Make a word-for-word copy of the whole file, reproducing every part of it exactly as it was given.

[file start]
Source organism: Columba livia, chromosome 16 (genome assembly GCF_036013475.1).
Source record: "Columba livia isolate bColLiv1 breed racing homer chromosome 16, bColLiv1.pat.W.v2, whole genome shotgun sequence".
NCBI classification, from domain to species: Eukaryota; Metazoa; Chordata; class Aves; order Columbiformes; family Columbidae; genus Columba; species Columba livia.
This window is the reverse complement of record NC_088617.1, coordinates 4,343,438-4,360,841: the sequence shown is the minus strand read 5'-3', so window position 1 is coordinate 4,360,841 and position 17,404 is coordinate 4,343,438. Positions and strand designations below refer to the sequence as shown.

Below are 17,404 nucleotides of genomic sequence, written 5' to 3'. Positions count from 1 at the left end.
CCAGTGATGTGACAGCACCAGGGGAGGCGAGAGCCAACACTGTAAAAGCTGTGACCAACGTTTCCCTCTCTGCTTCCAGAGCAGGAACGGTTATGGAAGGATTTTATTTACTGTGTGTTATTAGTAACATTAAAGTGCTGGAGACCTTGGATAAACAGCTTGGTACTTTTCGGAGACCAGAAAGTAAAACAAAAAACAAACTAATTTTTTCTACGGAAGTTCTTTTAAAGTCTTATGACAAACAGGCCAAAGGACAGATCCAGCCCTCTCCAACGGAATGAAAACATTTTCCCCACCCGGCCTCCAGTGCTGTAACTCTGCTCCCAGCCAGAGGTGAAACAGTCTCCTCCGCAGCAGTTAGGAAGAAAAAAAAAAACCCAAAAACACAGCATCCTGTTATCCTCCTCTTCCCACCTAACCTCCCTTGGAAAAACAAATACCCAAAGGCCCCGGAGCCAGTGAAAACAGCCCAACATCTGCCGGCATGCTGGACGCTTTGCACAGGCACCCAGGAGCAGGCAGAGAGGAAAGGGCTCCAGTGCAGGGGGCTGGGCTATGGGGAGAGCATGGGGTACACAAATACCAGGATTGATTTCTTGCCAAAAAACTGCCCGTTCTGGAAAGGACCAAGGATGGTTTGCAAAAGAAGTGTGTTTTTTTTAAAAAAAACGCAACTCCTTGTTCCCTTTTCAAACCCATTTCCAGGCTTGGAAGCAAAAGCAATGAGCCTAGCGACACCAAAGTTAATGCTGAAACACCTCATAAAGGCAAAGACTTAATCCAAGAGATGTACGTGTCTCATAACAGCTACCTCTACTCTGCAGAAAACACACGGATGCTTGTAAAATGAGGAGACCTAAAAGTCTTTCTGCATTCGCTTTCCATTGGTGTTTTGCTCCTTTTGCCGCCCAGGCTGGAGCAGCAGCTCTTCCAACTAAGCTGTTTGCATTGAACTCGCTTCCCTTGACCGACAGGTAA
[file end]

Source organism: Columba livia, chromosome 16 (genome assembly GCF_036013475.1).
Source record: "Columba livia isolate bColLiv1 breed racing homer chromosome 16, bColLiv1.pat.W.v2, whole genome shotgun sequence".
NCBI classification, from domain to species: Eukaryota; Metazoa; Chordata; class Aves; order Columbiformes; family Columbidae; genus Columba; species Columba livia.
This window is the reverse complement of record NC_088617.1, coordinates 4,343,438-4,360,841: the sequence shown is the minus strand read 5'-3', so window position 1 is coordinate 4,360,841 and position 17,404 is coordinate 4,343,438. Positions and strand designations below refer to the sequence as shown.

Below are 17,404 nucleotides of genomic sequence, written 5' to 3'. Positions count from 1 at the left end.
CCAGTGATGTGACAGCACCAGGGGAGGCGAGAGCCAACACTGTAAAAGCTGTGACCAACGTTTCCCTCTCTGCTTCCAGAGCAGGAACGGTTATGGAAGGATTTTATTTACTGTGTGTTATTAGTAACATTAAAGTGCTGGAGACCTTGGATAAACAGCTTGGTACTTTTCGGAGACCAGAAAGTAAAACAAAAAACAAACTAATTTTTTCTACGGAAGTTCTTTTAAAGTCTTATGACAAACAGGCCAAAGGACAGATCCAGCCCTCTCCAACGGAATGAAAACATTTTCCCCACCCGGCCTCCAGTGCTGTAACTCTGCTCCCAGCCAGAGGTGAAACAGTCTCCTCCGCAGCAGTTAGGAAGAAAAAAAAAAACCCAAAAACACAGCATCCTGTTATCCTCCTCTTCCCACCTAACCTCCCTTGGAAAAACAAATACCCAAAGGCCCCGGAGCCAGTGAAAACAGCCCAACATCTGCCGGCATGCTGGACGCTTTGCACAGGCACCCAGGAGCAGGCAGAGAGGAAAGGGCTCCAGTGCAGGGGGCTGGGCTATGGGGAGAGCATGGGGTACACAAATACCAGGATTGATTTCTTGCCAAAAAACTGCCCGTTCTGGAAAGGACCAAGGATGGTTTGCAAAAGAAGTGTGTTTTTTTTAAAAAAAACGCAACTCCTTGTTCCCTTTTCAAACCCATTTCCAGGCTTGGAAGCAAAAGCAATGAGCCTAGCGACACCAAAGTTAATGCTGAAACACCTCATAAAGGCAAAGACTTAATCCAAGAGATGTACGTGTCTCATAACAGCTACCTCTACTCTGCAGAAAACACACGGATGCTTGTAAAATGAGGAGACCTAAAAGTCTTTCTGCATTCGCTTTCCATTGGTGTTTTGCTCCTTTTGCCGCCCAGGCTGGAGCAGCAGCTCTTCCAACTAAGCTGTTTGCATTGAACTCGCTTCCCTTGACCGACAGGTAA